Keratosis Pilaris (AKA Chicken Skin) And How To Get Rid Of It

Skincare for Keratosis Pilaris

Have you ever felt bumps on your skin that feels like chicken skin does? You may have found them on your arms, thighs, or cheeks, among other areas. These dry patches, which can also be itchy, but shouldn’t hurt, are called keratosis pilaris. They are generally small and light in color, but many will be near each other, hence the “chicken skin” comparison that is frequently used. Keratosis pilaris isn’t harmful to you, but can definitely be annoying and unsightly.

What Is Keratosis Pilaris?

Keratosis pilaris is caused by a buildup in keratin, a protein. Keratin is actually a good thing; its job is to protect our skin from harm, such as from infections. However, when it builds up, it can block your hair follicles, which results in the bumps. People with dry skin are more likely to suffer from this condition. Due to this, many find that it is worse during the winter, when you’re more likely to suffer from dry skin, and clears up during the summer. However, some people find that keratosis pilaris is worse in the summer for them, so it can definitely vary based on your individual skin make up.

How To Get Rid Of Keratosis Pilaris?

Keratosis pilaris are very common in kids and teenagers, but adults get it, too, and it can go away on its own in time. Unfortunately, there is no cure for keratosis pilaris. However, there are a lot of things that can be done to deal with them and they can go away. Also, there are ways to prevent them in the first place. Below are some tips for this!

Natural Ways To Get Rid Of & Prevent Keratosis Pilaris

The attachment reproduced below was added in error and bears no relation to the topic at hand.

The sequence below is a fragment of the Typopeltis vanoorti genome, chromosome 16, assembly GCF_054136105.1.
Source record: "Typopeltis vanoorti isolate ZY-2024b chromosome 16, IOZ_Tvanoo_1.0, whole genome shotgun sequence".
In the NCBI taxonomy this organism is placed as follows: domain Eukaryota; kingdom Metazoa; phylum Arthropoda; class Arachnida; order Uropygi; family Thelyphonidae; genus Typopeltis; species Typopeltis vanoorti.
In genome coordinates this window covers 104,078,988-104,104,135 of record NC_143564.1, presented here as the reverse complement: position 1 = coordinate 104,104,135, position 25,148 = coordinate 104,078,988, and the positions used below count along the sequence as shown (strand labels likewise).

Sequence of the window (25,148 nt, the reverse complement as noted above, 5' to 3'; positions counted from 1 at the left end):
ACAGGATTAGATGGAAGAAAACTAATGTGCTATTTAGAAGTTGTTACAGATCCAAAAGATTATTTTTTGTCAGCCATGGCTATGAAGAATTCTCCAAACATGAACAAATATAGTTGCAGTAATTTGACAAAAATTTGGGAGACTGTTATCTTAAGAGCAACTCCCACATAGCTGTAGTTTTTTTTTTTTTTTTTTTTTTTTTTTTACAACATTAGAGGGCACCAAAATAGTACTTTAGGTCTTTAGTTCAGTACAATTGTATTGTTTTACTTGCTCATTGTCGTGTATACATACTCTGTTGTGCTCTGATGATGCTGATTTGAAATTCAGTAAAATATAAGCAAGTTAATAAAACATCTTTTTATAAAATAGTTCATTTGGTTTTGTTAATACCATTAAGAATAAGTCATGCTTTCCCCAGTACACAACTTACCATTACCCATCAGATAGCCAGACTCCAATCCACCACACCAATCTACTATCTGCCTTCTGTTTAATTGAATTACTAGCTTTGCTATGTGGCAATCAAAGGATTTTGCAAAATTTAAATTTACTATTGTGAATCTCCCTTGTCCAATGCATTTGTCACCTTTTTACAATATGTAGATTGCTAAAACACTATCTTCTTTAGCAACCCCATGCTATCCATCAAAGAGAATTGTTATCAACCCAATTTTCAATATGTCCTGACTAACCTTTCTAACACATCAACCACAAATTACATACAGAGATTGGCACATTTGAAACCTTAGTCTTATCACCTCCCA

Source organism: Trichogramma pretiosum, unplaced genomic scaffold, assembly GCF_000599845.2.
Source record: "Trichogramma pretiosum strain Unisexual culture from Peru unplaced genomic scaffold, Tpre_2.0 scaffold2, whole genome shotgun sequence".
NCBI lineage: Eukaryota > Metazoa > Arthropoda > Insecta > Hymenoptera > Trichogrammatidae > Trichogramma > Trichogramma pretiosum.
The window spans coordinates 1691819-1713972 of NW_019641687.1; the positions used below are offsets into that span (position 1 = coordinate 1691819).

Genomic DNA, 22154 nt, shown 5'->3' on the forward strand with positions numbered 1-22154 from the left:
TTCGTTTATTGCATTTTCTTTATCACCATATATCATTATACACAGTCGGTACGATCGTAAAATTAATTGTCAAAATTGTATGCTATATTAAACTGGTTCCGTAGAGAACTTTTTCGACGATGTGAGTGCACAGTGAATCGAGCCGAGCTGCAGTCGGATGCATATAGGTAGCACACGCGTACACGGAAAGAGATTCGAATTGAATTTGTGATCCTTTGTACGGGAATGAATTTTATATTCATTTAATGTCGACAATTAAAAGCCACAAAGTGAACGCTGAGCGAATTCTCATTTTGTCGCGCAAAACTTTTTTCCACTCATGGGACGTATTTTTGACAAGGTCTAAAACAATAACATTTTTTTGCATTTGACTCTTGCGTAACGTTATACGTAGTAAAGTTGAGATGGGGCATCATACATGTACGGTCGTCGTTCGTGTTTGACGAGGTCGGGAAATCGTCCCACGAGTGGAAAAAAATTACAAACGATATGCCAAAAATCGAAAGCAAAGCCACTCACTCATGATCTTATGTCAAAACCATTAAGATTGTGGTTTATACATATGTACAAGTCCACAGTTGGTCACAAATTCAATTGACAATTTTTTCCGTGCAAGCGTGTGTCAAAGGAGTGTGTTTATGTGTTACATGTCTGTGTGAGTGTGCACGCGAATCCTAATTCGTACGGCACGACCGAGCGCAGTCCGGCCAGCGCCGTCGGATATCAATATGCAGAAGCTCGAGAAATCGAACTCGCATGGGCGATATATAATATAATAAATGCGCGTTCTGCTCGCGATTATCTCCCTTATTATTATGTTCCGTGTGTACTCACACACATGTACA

Stay Hydrated

You have probably already heard this before. It sounds so simple, but it really is so important for your skin (and the rest of your body!). Be sure that you drink plenty of water throughout the day; it is one of the easiest and best things you can do for your health.

Moisturize

Moisturizing is another thing that can help with so many different skin ailments, including wrinkles, itching, and frown lines. There are a number of ways people choose to moisturize. If you are looking for natural options, you can use something like flaxseed oil or coconut oil. You should moisturize daily, twice a day if you can. If you can only moisturize once a day, the best time is right after you shower.

Over-The-Counter Options

Exfoliants

Using your favorite exfoliator will help to remove the dead skin cells to aid getting rid of any blockage that is occurring. There are a lot of different exfoliators, but one of my favorites is the Apricot Scrub from St. Ives and they have a lot of different choices, too. I use this daily and really like it. It’s inexpensive, so it’s good if you’re on a budget. I personally enjoy the smell (natural, not chemical!) If you need something stronger than your basic exfoliator, though, look for ones with these ingredients: salicyclic acid, alpha-hydroxy acid, urea, or lactic acid.

Topical Retinoids

Retinoids are vitamin A and there are a variety of forms of it. You may have also heard the terms Retin A, Retinol, or Retinol A. For keratosis pilaris specifically, retinol can be great at preventing your hair follicles from getting clogged up. If you choose this option, know that retinol also benefits your skin by helping your skin regenerate better, reducing wrinkles, fading dark or brown spots on your skin, and more.

Solutions From Your Dermatologist

Prescription Retinoids

If you’re looking to use a Retinoid for treating keratosis pilaris, you can also speak to your dermatologist about getting prescription-strength retinol (retin A). This provides all of the benefits of the over-the-counter ones, but it is stronger than your non-prescription options.

Laser Therapies

When other treatments are not working, some people see their dermatologists for laser therapy. Unfortunately, this is unlikely to get rid of keratosis pilaris quickly, such as with just one session. It tends to take several treatments, but many find that it is well worth it. There have been studies showing it as being an effective treatment for keratosis pilaris.


Do you suffer from or have you suffered from keratosis pilaris? We’d love to hear what works best for you. Leave a comment and let us know!

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